An 18-month-old boy presented with a slow growing left anterior orbital lump medially. Examination revealed a palpable mass beneath the skin at the inferonasal aspect without any visual impairment. A CT scan (Figure 1) followed by an excisional biopsy was performed.
1. What does the arrow show (Figure 1)?
2. What does Figure 2 (H&E) show and what are the arrows pointing to on Figure 3 (PAS)?
3. Figure 4 shows immunohistochemistry for S100 and GFAP in which the brown staining represents positive expression by the epithelial cells. Which other markers may also be positive in this condition?
4. Based on clinico-pathological features what is the diagnosis?
5. How is this lesion formed?
1. Coronal CT scan showing homogeneous mass in left inferonasal anterior orbital quadrant.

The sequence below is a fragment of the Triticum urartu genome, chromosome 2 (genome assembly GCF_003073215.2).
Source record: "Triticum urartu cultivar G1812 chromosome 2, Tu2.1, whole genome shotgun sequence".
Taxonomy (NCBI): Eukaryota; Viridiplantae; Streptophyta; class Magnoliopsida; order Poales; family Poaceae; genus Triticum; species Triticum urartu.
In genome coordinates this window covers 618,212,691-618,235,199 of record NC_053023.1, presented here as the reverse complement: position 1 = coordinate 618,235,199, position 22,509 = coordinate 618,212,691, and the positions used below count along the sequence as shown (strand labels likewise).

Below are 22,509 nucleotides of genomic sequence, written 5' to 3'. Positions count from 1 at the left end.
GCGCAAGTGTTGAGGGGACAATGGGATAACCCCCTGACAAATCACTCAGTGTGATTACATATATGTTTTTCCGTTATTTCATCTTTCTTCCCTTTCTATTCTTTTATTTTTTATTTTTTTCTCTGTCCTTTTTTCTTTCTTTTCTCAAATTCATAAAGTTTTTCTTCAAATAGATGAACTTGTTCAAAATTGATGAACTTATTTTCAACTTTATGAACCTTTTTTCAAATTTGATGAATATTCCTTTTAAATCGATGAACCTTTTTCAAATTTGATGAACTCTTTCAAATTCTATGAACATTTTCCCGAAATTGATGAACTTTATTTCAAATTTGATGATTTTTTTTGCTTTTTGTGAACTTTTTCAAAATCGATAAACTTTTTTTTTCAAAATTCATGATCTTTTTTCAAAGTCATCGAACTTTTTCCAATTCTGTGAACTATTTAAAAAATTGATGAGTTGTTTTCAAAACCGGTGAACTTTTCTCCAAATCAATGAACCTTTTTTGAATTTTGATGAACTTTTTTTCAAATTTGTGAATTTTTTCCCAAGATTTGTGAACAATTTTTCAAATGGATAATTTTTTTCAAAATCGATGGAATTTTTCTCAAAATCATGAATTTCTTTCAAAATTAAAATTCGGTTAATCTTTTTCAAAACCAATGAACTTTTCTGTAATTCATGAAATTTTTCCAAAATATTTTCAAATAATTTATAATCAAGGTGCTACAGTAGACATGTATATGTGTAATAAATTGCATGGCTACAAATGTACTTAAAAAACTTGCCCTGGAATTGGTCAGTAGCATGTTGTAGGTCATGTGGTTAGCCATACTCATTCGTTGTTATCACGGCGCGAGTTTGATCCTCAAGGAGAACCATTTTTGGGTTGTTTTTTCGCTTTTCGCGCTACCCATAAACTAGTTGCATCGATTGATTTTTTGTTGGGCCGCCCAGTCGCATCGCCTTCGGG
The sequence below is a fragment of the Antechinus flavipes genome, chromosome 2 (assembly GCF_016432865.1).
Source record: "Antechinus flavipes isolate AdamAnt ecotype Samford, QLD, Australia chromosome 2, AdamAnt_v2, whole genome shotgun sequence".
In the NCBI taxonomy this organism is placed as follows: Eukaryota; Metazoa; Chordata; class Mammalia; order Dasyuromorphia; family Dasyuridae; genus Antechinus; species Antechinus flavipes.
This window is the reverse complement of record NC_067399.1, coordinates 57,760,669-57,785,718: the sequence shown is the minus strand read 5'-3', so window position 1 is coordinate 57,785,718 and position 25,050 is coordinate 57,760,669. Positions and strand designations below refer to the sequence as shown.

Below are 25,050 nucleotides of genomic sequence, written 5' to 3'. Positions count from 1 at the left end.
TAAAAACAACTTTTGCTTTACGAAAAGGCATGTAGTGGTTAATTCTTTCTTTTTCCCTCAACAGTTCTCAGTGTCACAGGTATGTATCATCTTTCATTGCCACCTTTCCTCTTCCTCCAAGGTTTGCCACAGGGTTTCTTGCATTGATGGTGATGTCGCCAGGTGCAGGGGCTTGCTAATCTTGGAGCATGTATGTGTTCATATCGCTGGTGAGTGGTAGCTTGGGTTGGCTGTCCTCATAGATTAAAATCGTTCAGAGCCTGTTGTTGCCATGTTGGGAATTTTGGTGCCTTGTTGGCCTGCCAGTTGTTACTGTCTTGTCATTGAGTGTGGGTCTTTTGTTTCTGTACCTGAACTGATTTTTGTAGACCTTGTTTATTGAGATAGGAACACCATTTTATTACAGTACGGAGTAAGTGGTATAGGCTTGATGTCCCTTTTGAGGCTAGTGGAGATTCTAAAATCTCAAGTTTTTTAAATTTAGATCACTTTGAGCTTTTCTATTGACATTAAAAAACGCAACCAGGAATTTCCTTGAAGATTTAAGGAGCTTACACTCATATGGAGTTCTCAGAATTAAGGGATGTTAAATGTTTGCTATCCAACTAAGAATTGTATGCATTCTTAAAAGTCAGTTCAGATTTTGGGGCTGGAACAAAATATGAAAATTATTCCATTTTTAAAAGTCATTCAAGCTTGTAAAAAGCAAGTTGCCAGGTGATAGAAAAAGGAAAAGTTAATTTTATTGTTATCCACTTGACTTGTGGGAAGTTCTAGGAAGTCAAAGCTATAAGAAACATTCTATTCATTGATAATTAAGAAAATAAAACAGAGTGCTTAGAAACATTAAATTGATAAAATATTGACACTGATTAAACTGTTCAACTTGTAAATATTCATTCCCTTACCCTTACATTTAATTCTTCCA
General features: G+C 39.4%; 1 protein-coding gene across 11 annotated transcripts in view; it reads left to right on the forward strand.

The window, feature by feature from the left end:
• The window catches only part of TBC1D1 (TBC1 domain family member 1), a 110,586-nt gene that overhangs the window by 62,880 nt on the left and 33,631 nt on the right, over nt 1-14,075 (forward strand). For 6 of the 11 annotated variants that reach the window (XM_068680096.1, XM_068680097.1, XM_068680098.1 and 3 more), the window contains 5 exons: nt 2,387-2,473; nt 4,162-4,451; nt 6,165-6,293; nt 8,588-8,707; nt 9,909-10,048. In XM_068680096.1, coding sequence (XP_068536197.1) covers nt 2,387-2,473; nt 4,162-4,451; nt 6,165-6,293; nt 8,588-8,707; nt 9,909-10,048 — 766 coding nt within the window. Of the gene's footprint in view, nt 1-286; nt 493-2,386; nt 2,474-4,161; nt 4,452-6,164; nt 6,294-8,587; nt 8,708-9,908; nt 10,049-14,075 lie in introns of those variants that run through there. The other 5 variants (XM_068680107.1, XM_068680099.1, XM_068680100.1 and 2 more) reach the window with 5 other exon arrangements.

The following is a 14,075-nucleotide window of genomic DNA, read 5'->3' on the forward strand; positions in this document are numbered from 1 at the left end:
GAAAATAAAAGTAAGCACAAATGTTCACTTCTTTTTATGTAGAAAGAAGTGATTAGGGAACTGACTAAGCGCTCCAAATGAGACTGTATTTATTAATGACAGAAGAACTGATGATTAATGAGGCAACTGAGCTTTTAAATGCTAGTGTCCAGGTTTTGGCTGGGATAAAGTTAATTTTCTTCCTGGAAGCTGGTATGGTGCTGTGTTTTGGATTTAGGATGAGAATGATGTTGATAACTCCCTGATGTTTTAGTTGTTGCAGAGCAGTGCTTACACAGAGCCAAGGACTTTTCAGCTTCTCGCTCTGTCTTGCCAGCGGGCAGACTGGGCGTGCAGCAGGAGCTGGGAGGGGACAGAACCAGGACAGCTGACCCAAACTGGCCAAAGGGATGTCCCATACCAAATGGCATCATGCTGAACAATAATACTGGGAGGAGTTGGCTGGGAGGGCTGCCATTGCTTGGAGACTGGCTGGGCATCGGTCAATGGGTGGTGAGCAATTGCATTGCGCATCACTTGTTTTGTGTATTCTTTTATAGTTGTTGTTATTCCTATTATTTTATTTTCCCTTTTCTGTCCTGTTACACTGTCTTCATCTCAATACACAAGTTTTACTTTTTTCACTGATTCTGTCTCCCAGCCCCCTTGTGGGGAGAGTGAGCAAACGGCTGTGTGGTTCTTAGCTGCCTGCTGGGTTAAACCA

2. Figure 2 shows cords of epithelioid cells in a dense collagenous matrix. Focal dystrophic calcification is indicated by the blue marks. Figure 3 demonstrates thick basement membrane material produced by and enclosing the epithelial cells.
3. Epithelial cells of lenticular anlage express both S100 and GFAP but are also positive for vimentin and other antibodies against lens specific proteins (e.g. a-lens protein, b-crystallin). Conversely, lenticular epithelial cells do not express usual epithelial markers.
4. Phakomatous choristoma (also known as Zimmerman’s tumour).
5. Phakomatous choristoma is a congenital condition typically noticed in the first few months of life beneath the lower eyelid inferonasally. It consists of nests of lens epithelial-like cells present in an abnormal location (choristoma). The PAS-positive basement membrane material produced mimics lens capsule. The lesion probably originates from displacement of the lens placode into the deeper mesodermal tissue of the lower eyelid. The usual clinical differential diagnosis is a dermoid cyst.
COMMENTS ARE WELCOME
Would you like to comment on the topics raised within this article?
Email email@example.com and, once approved, your comment will be published here.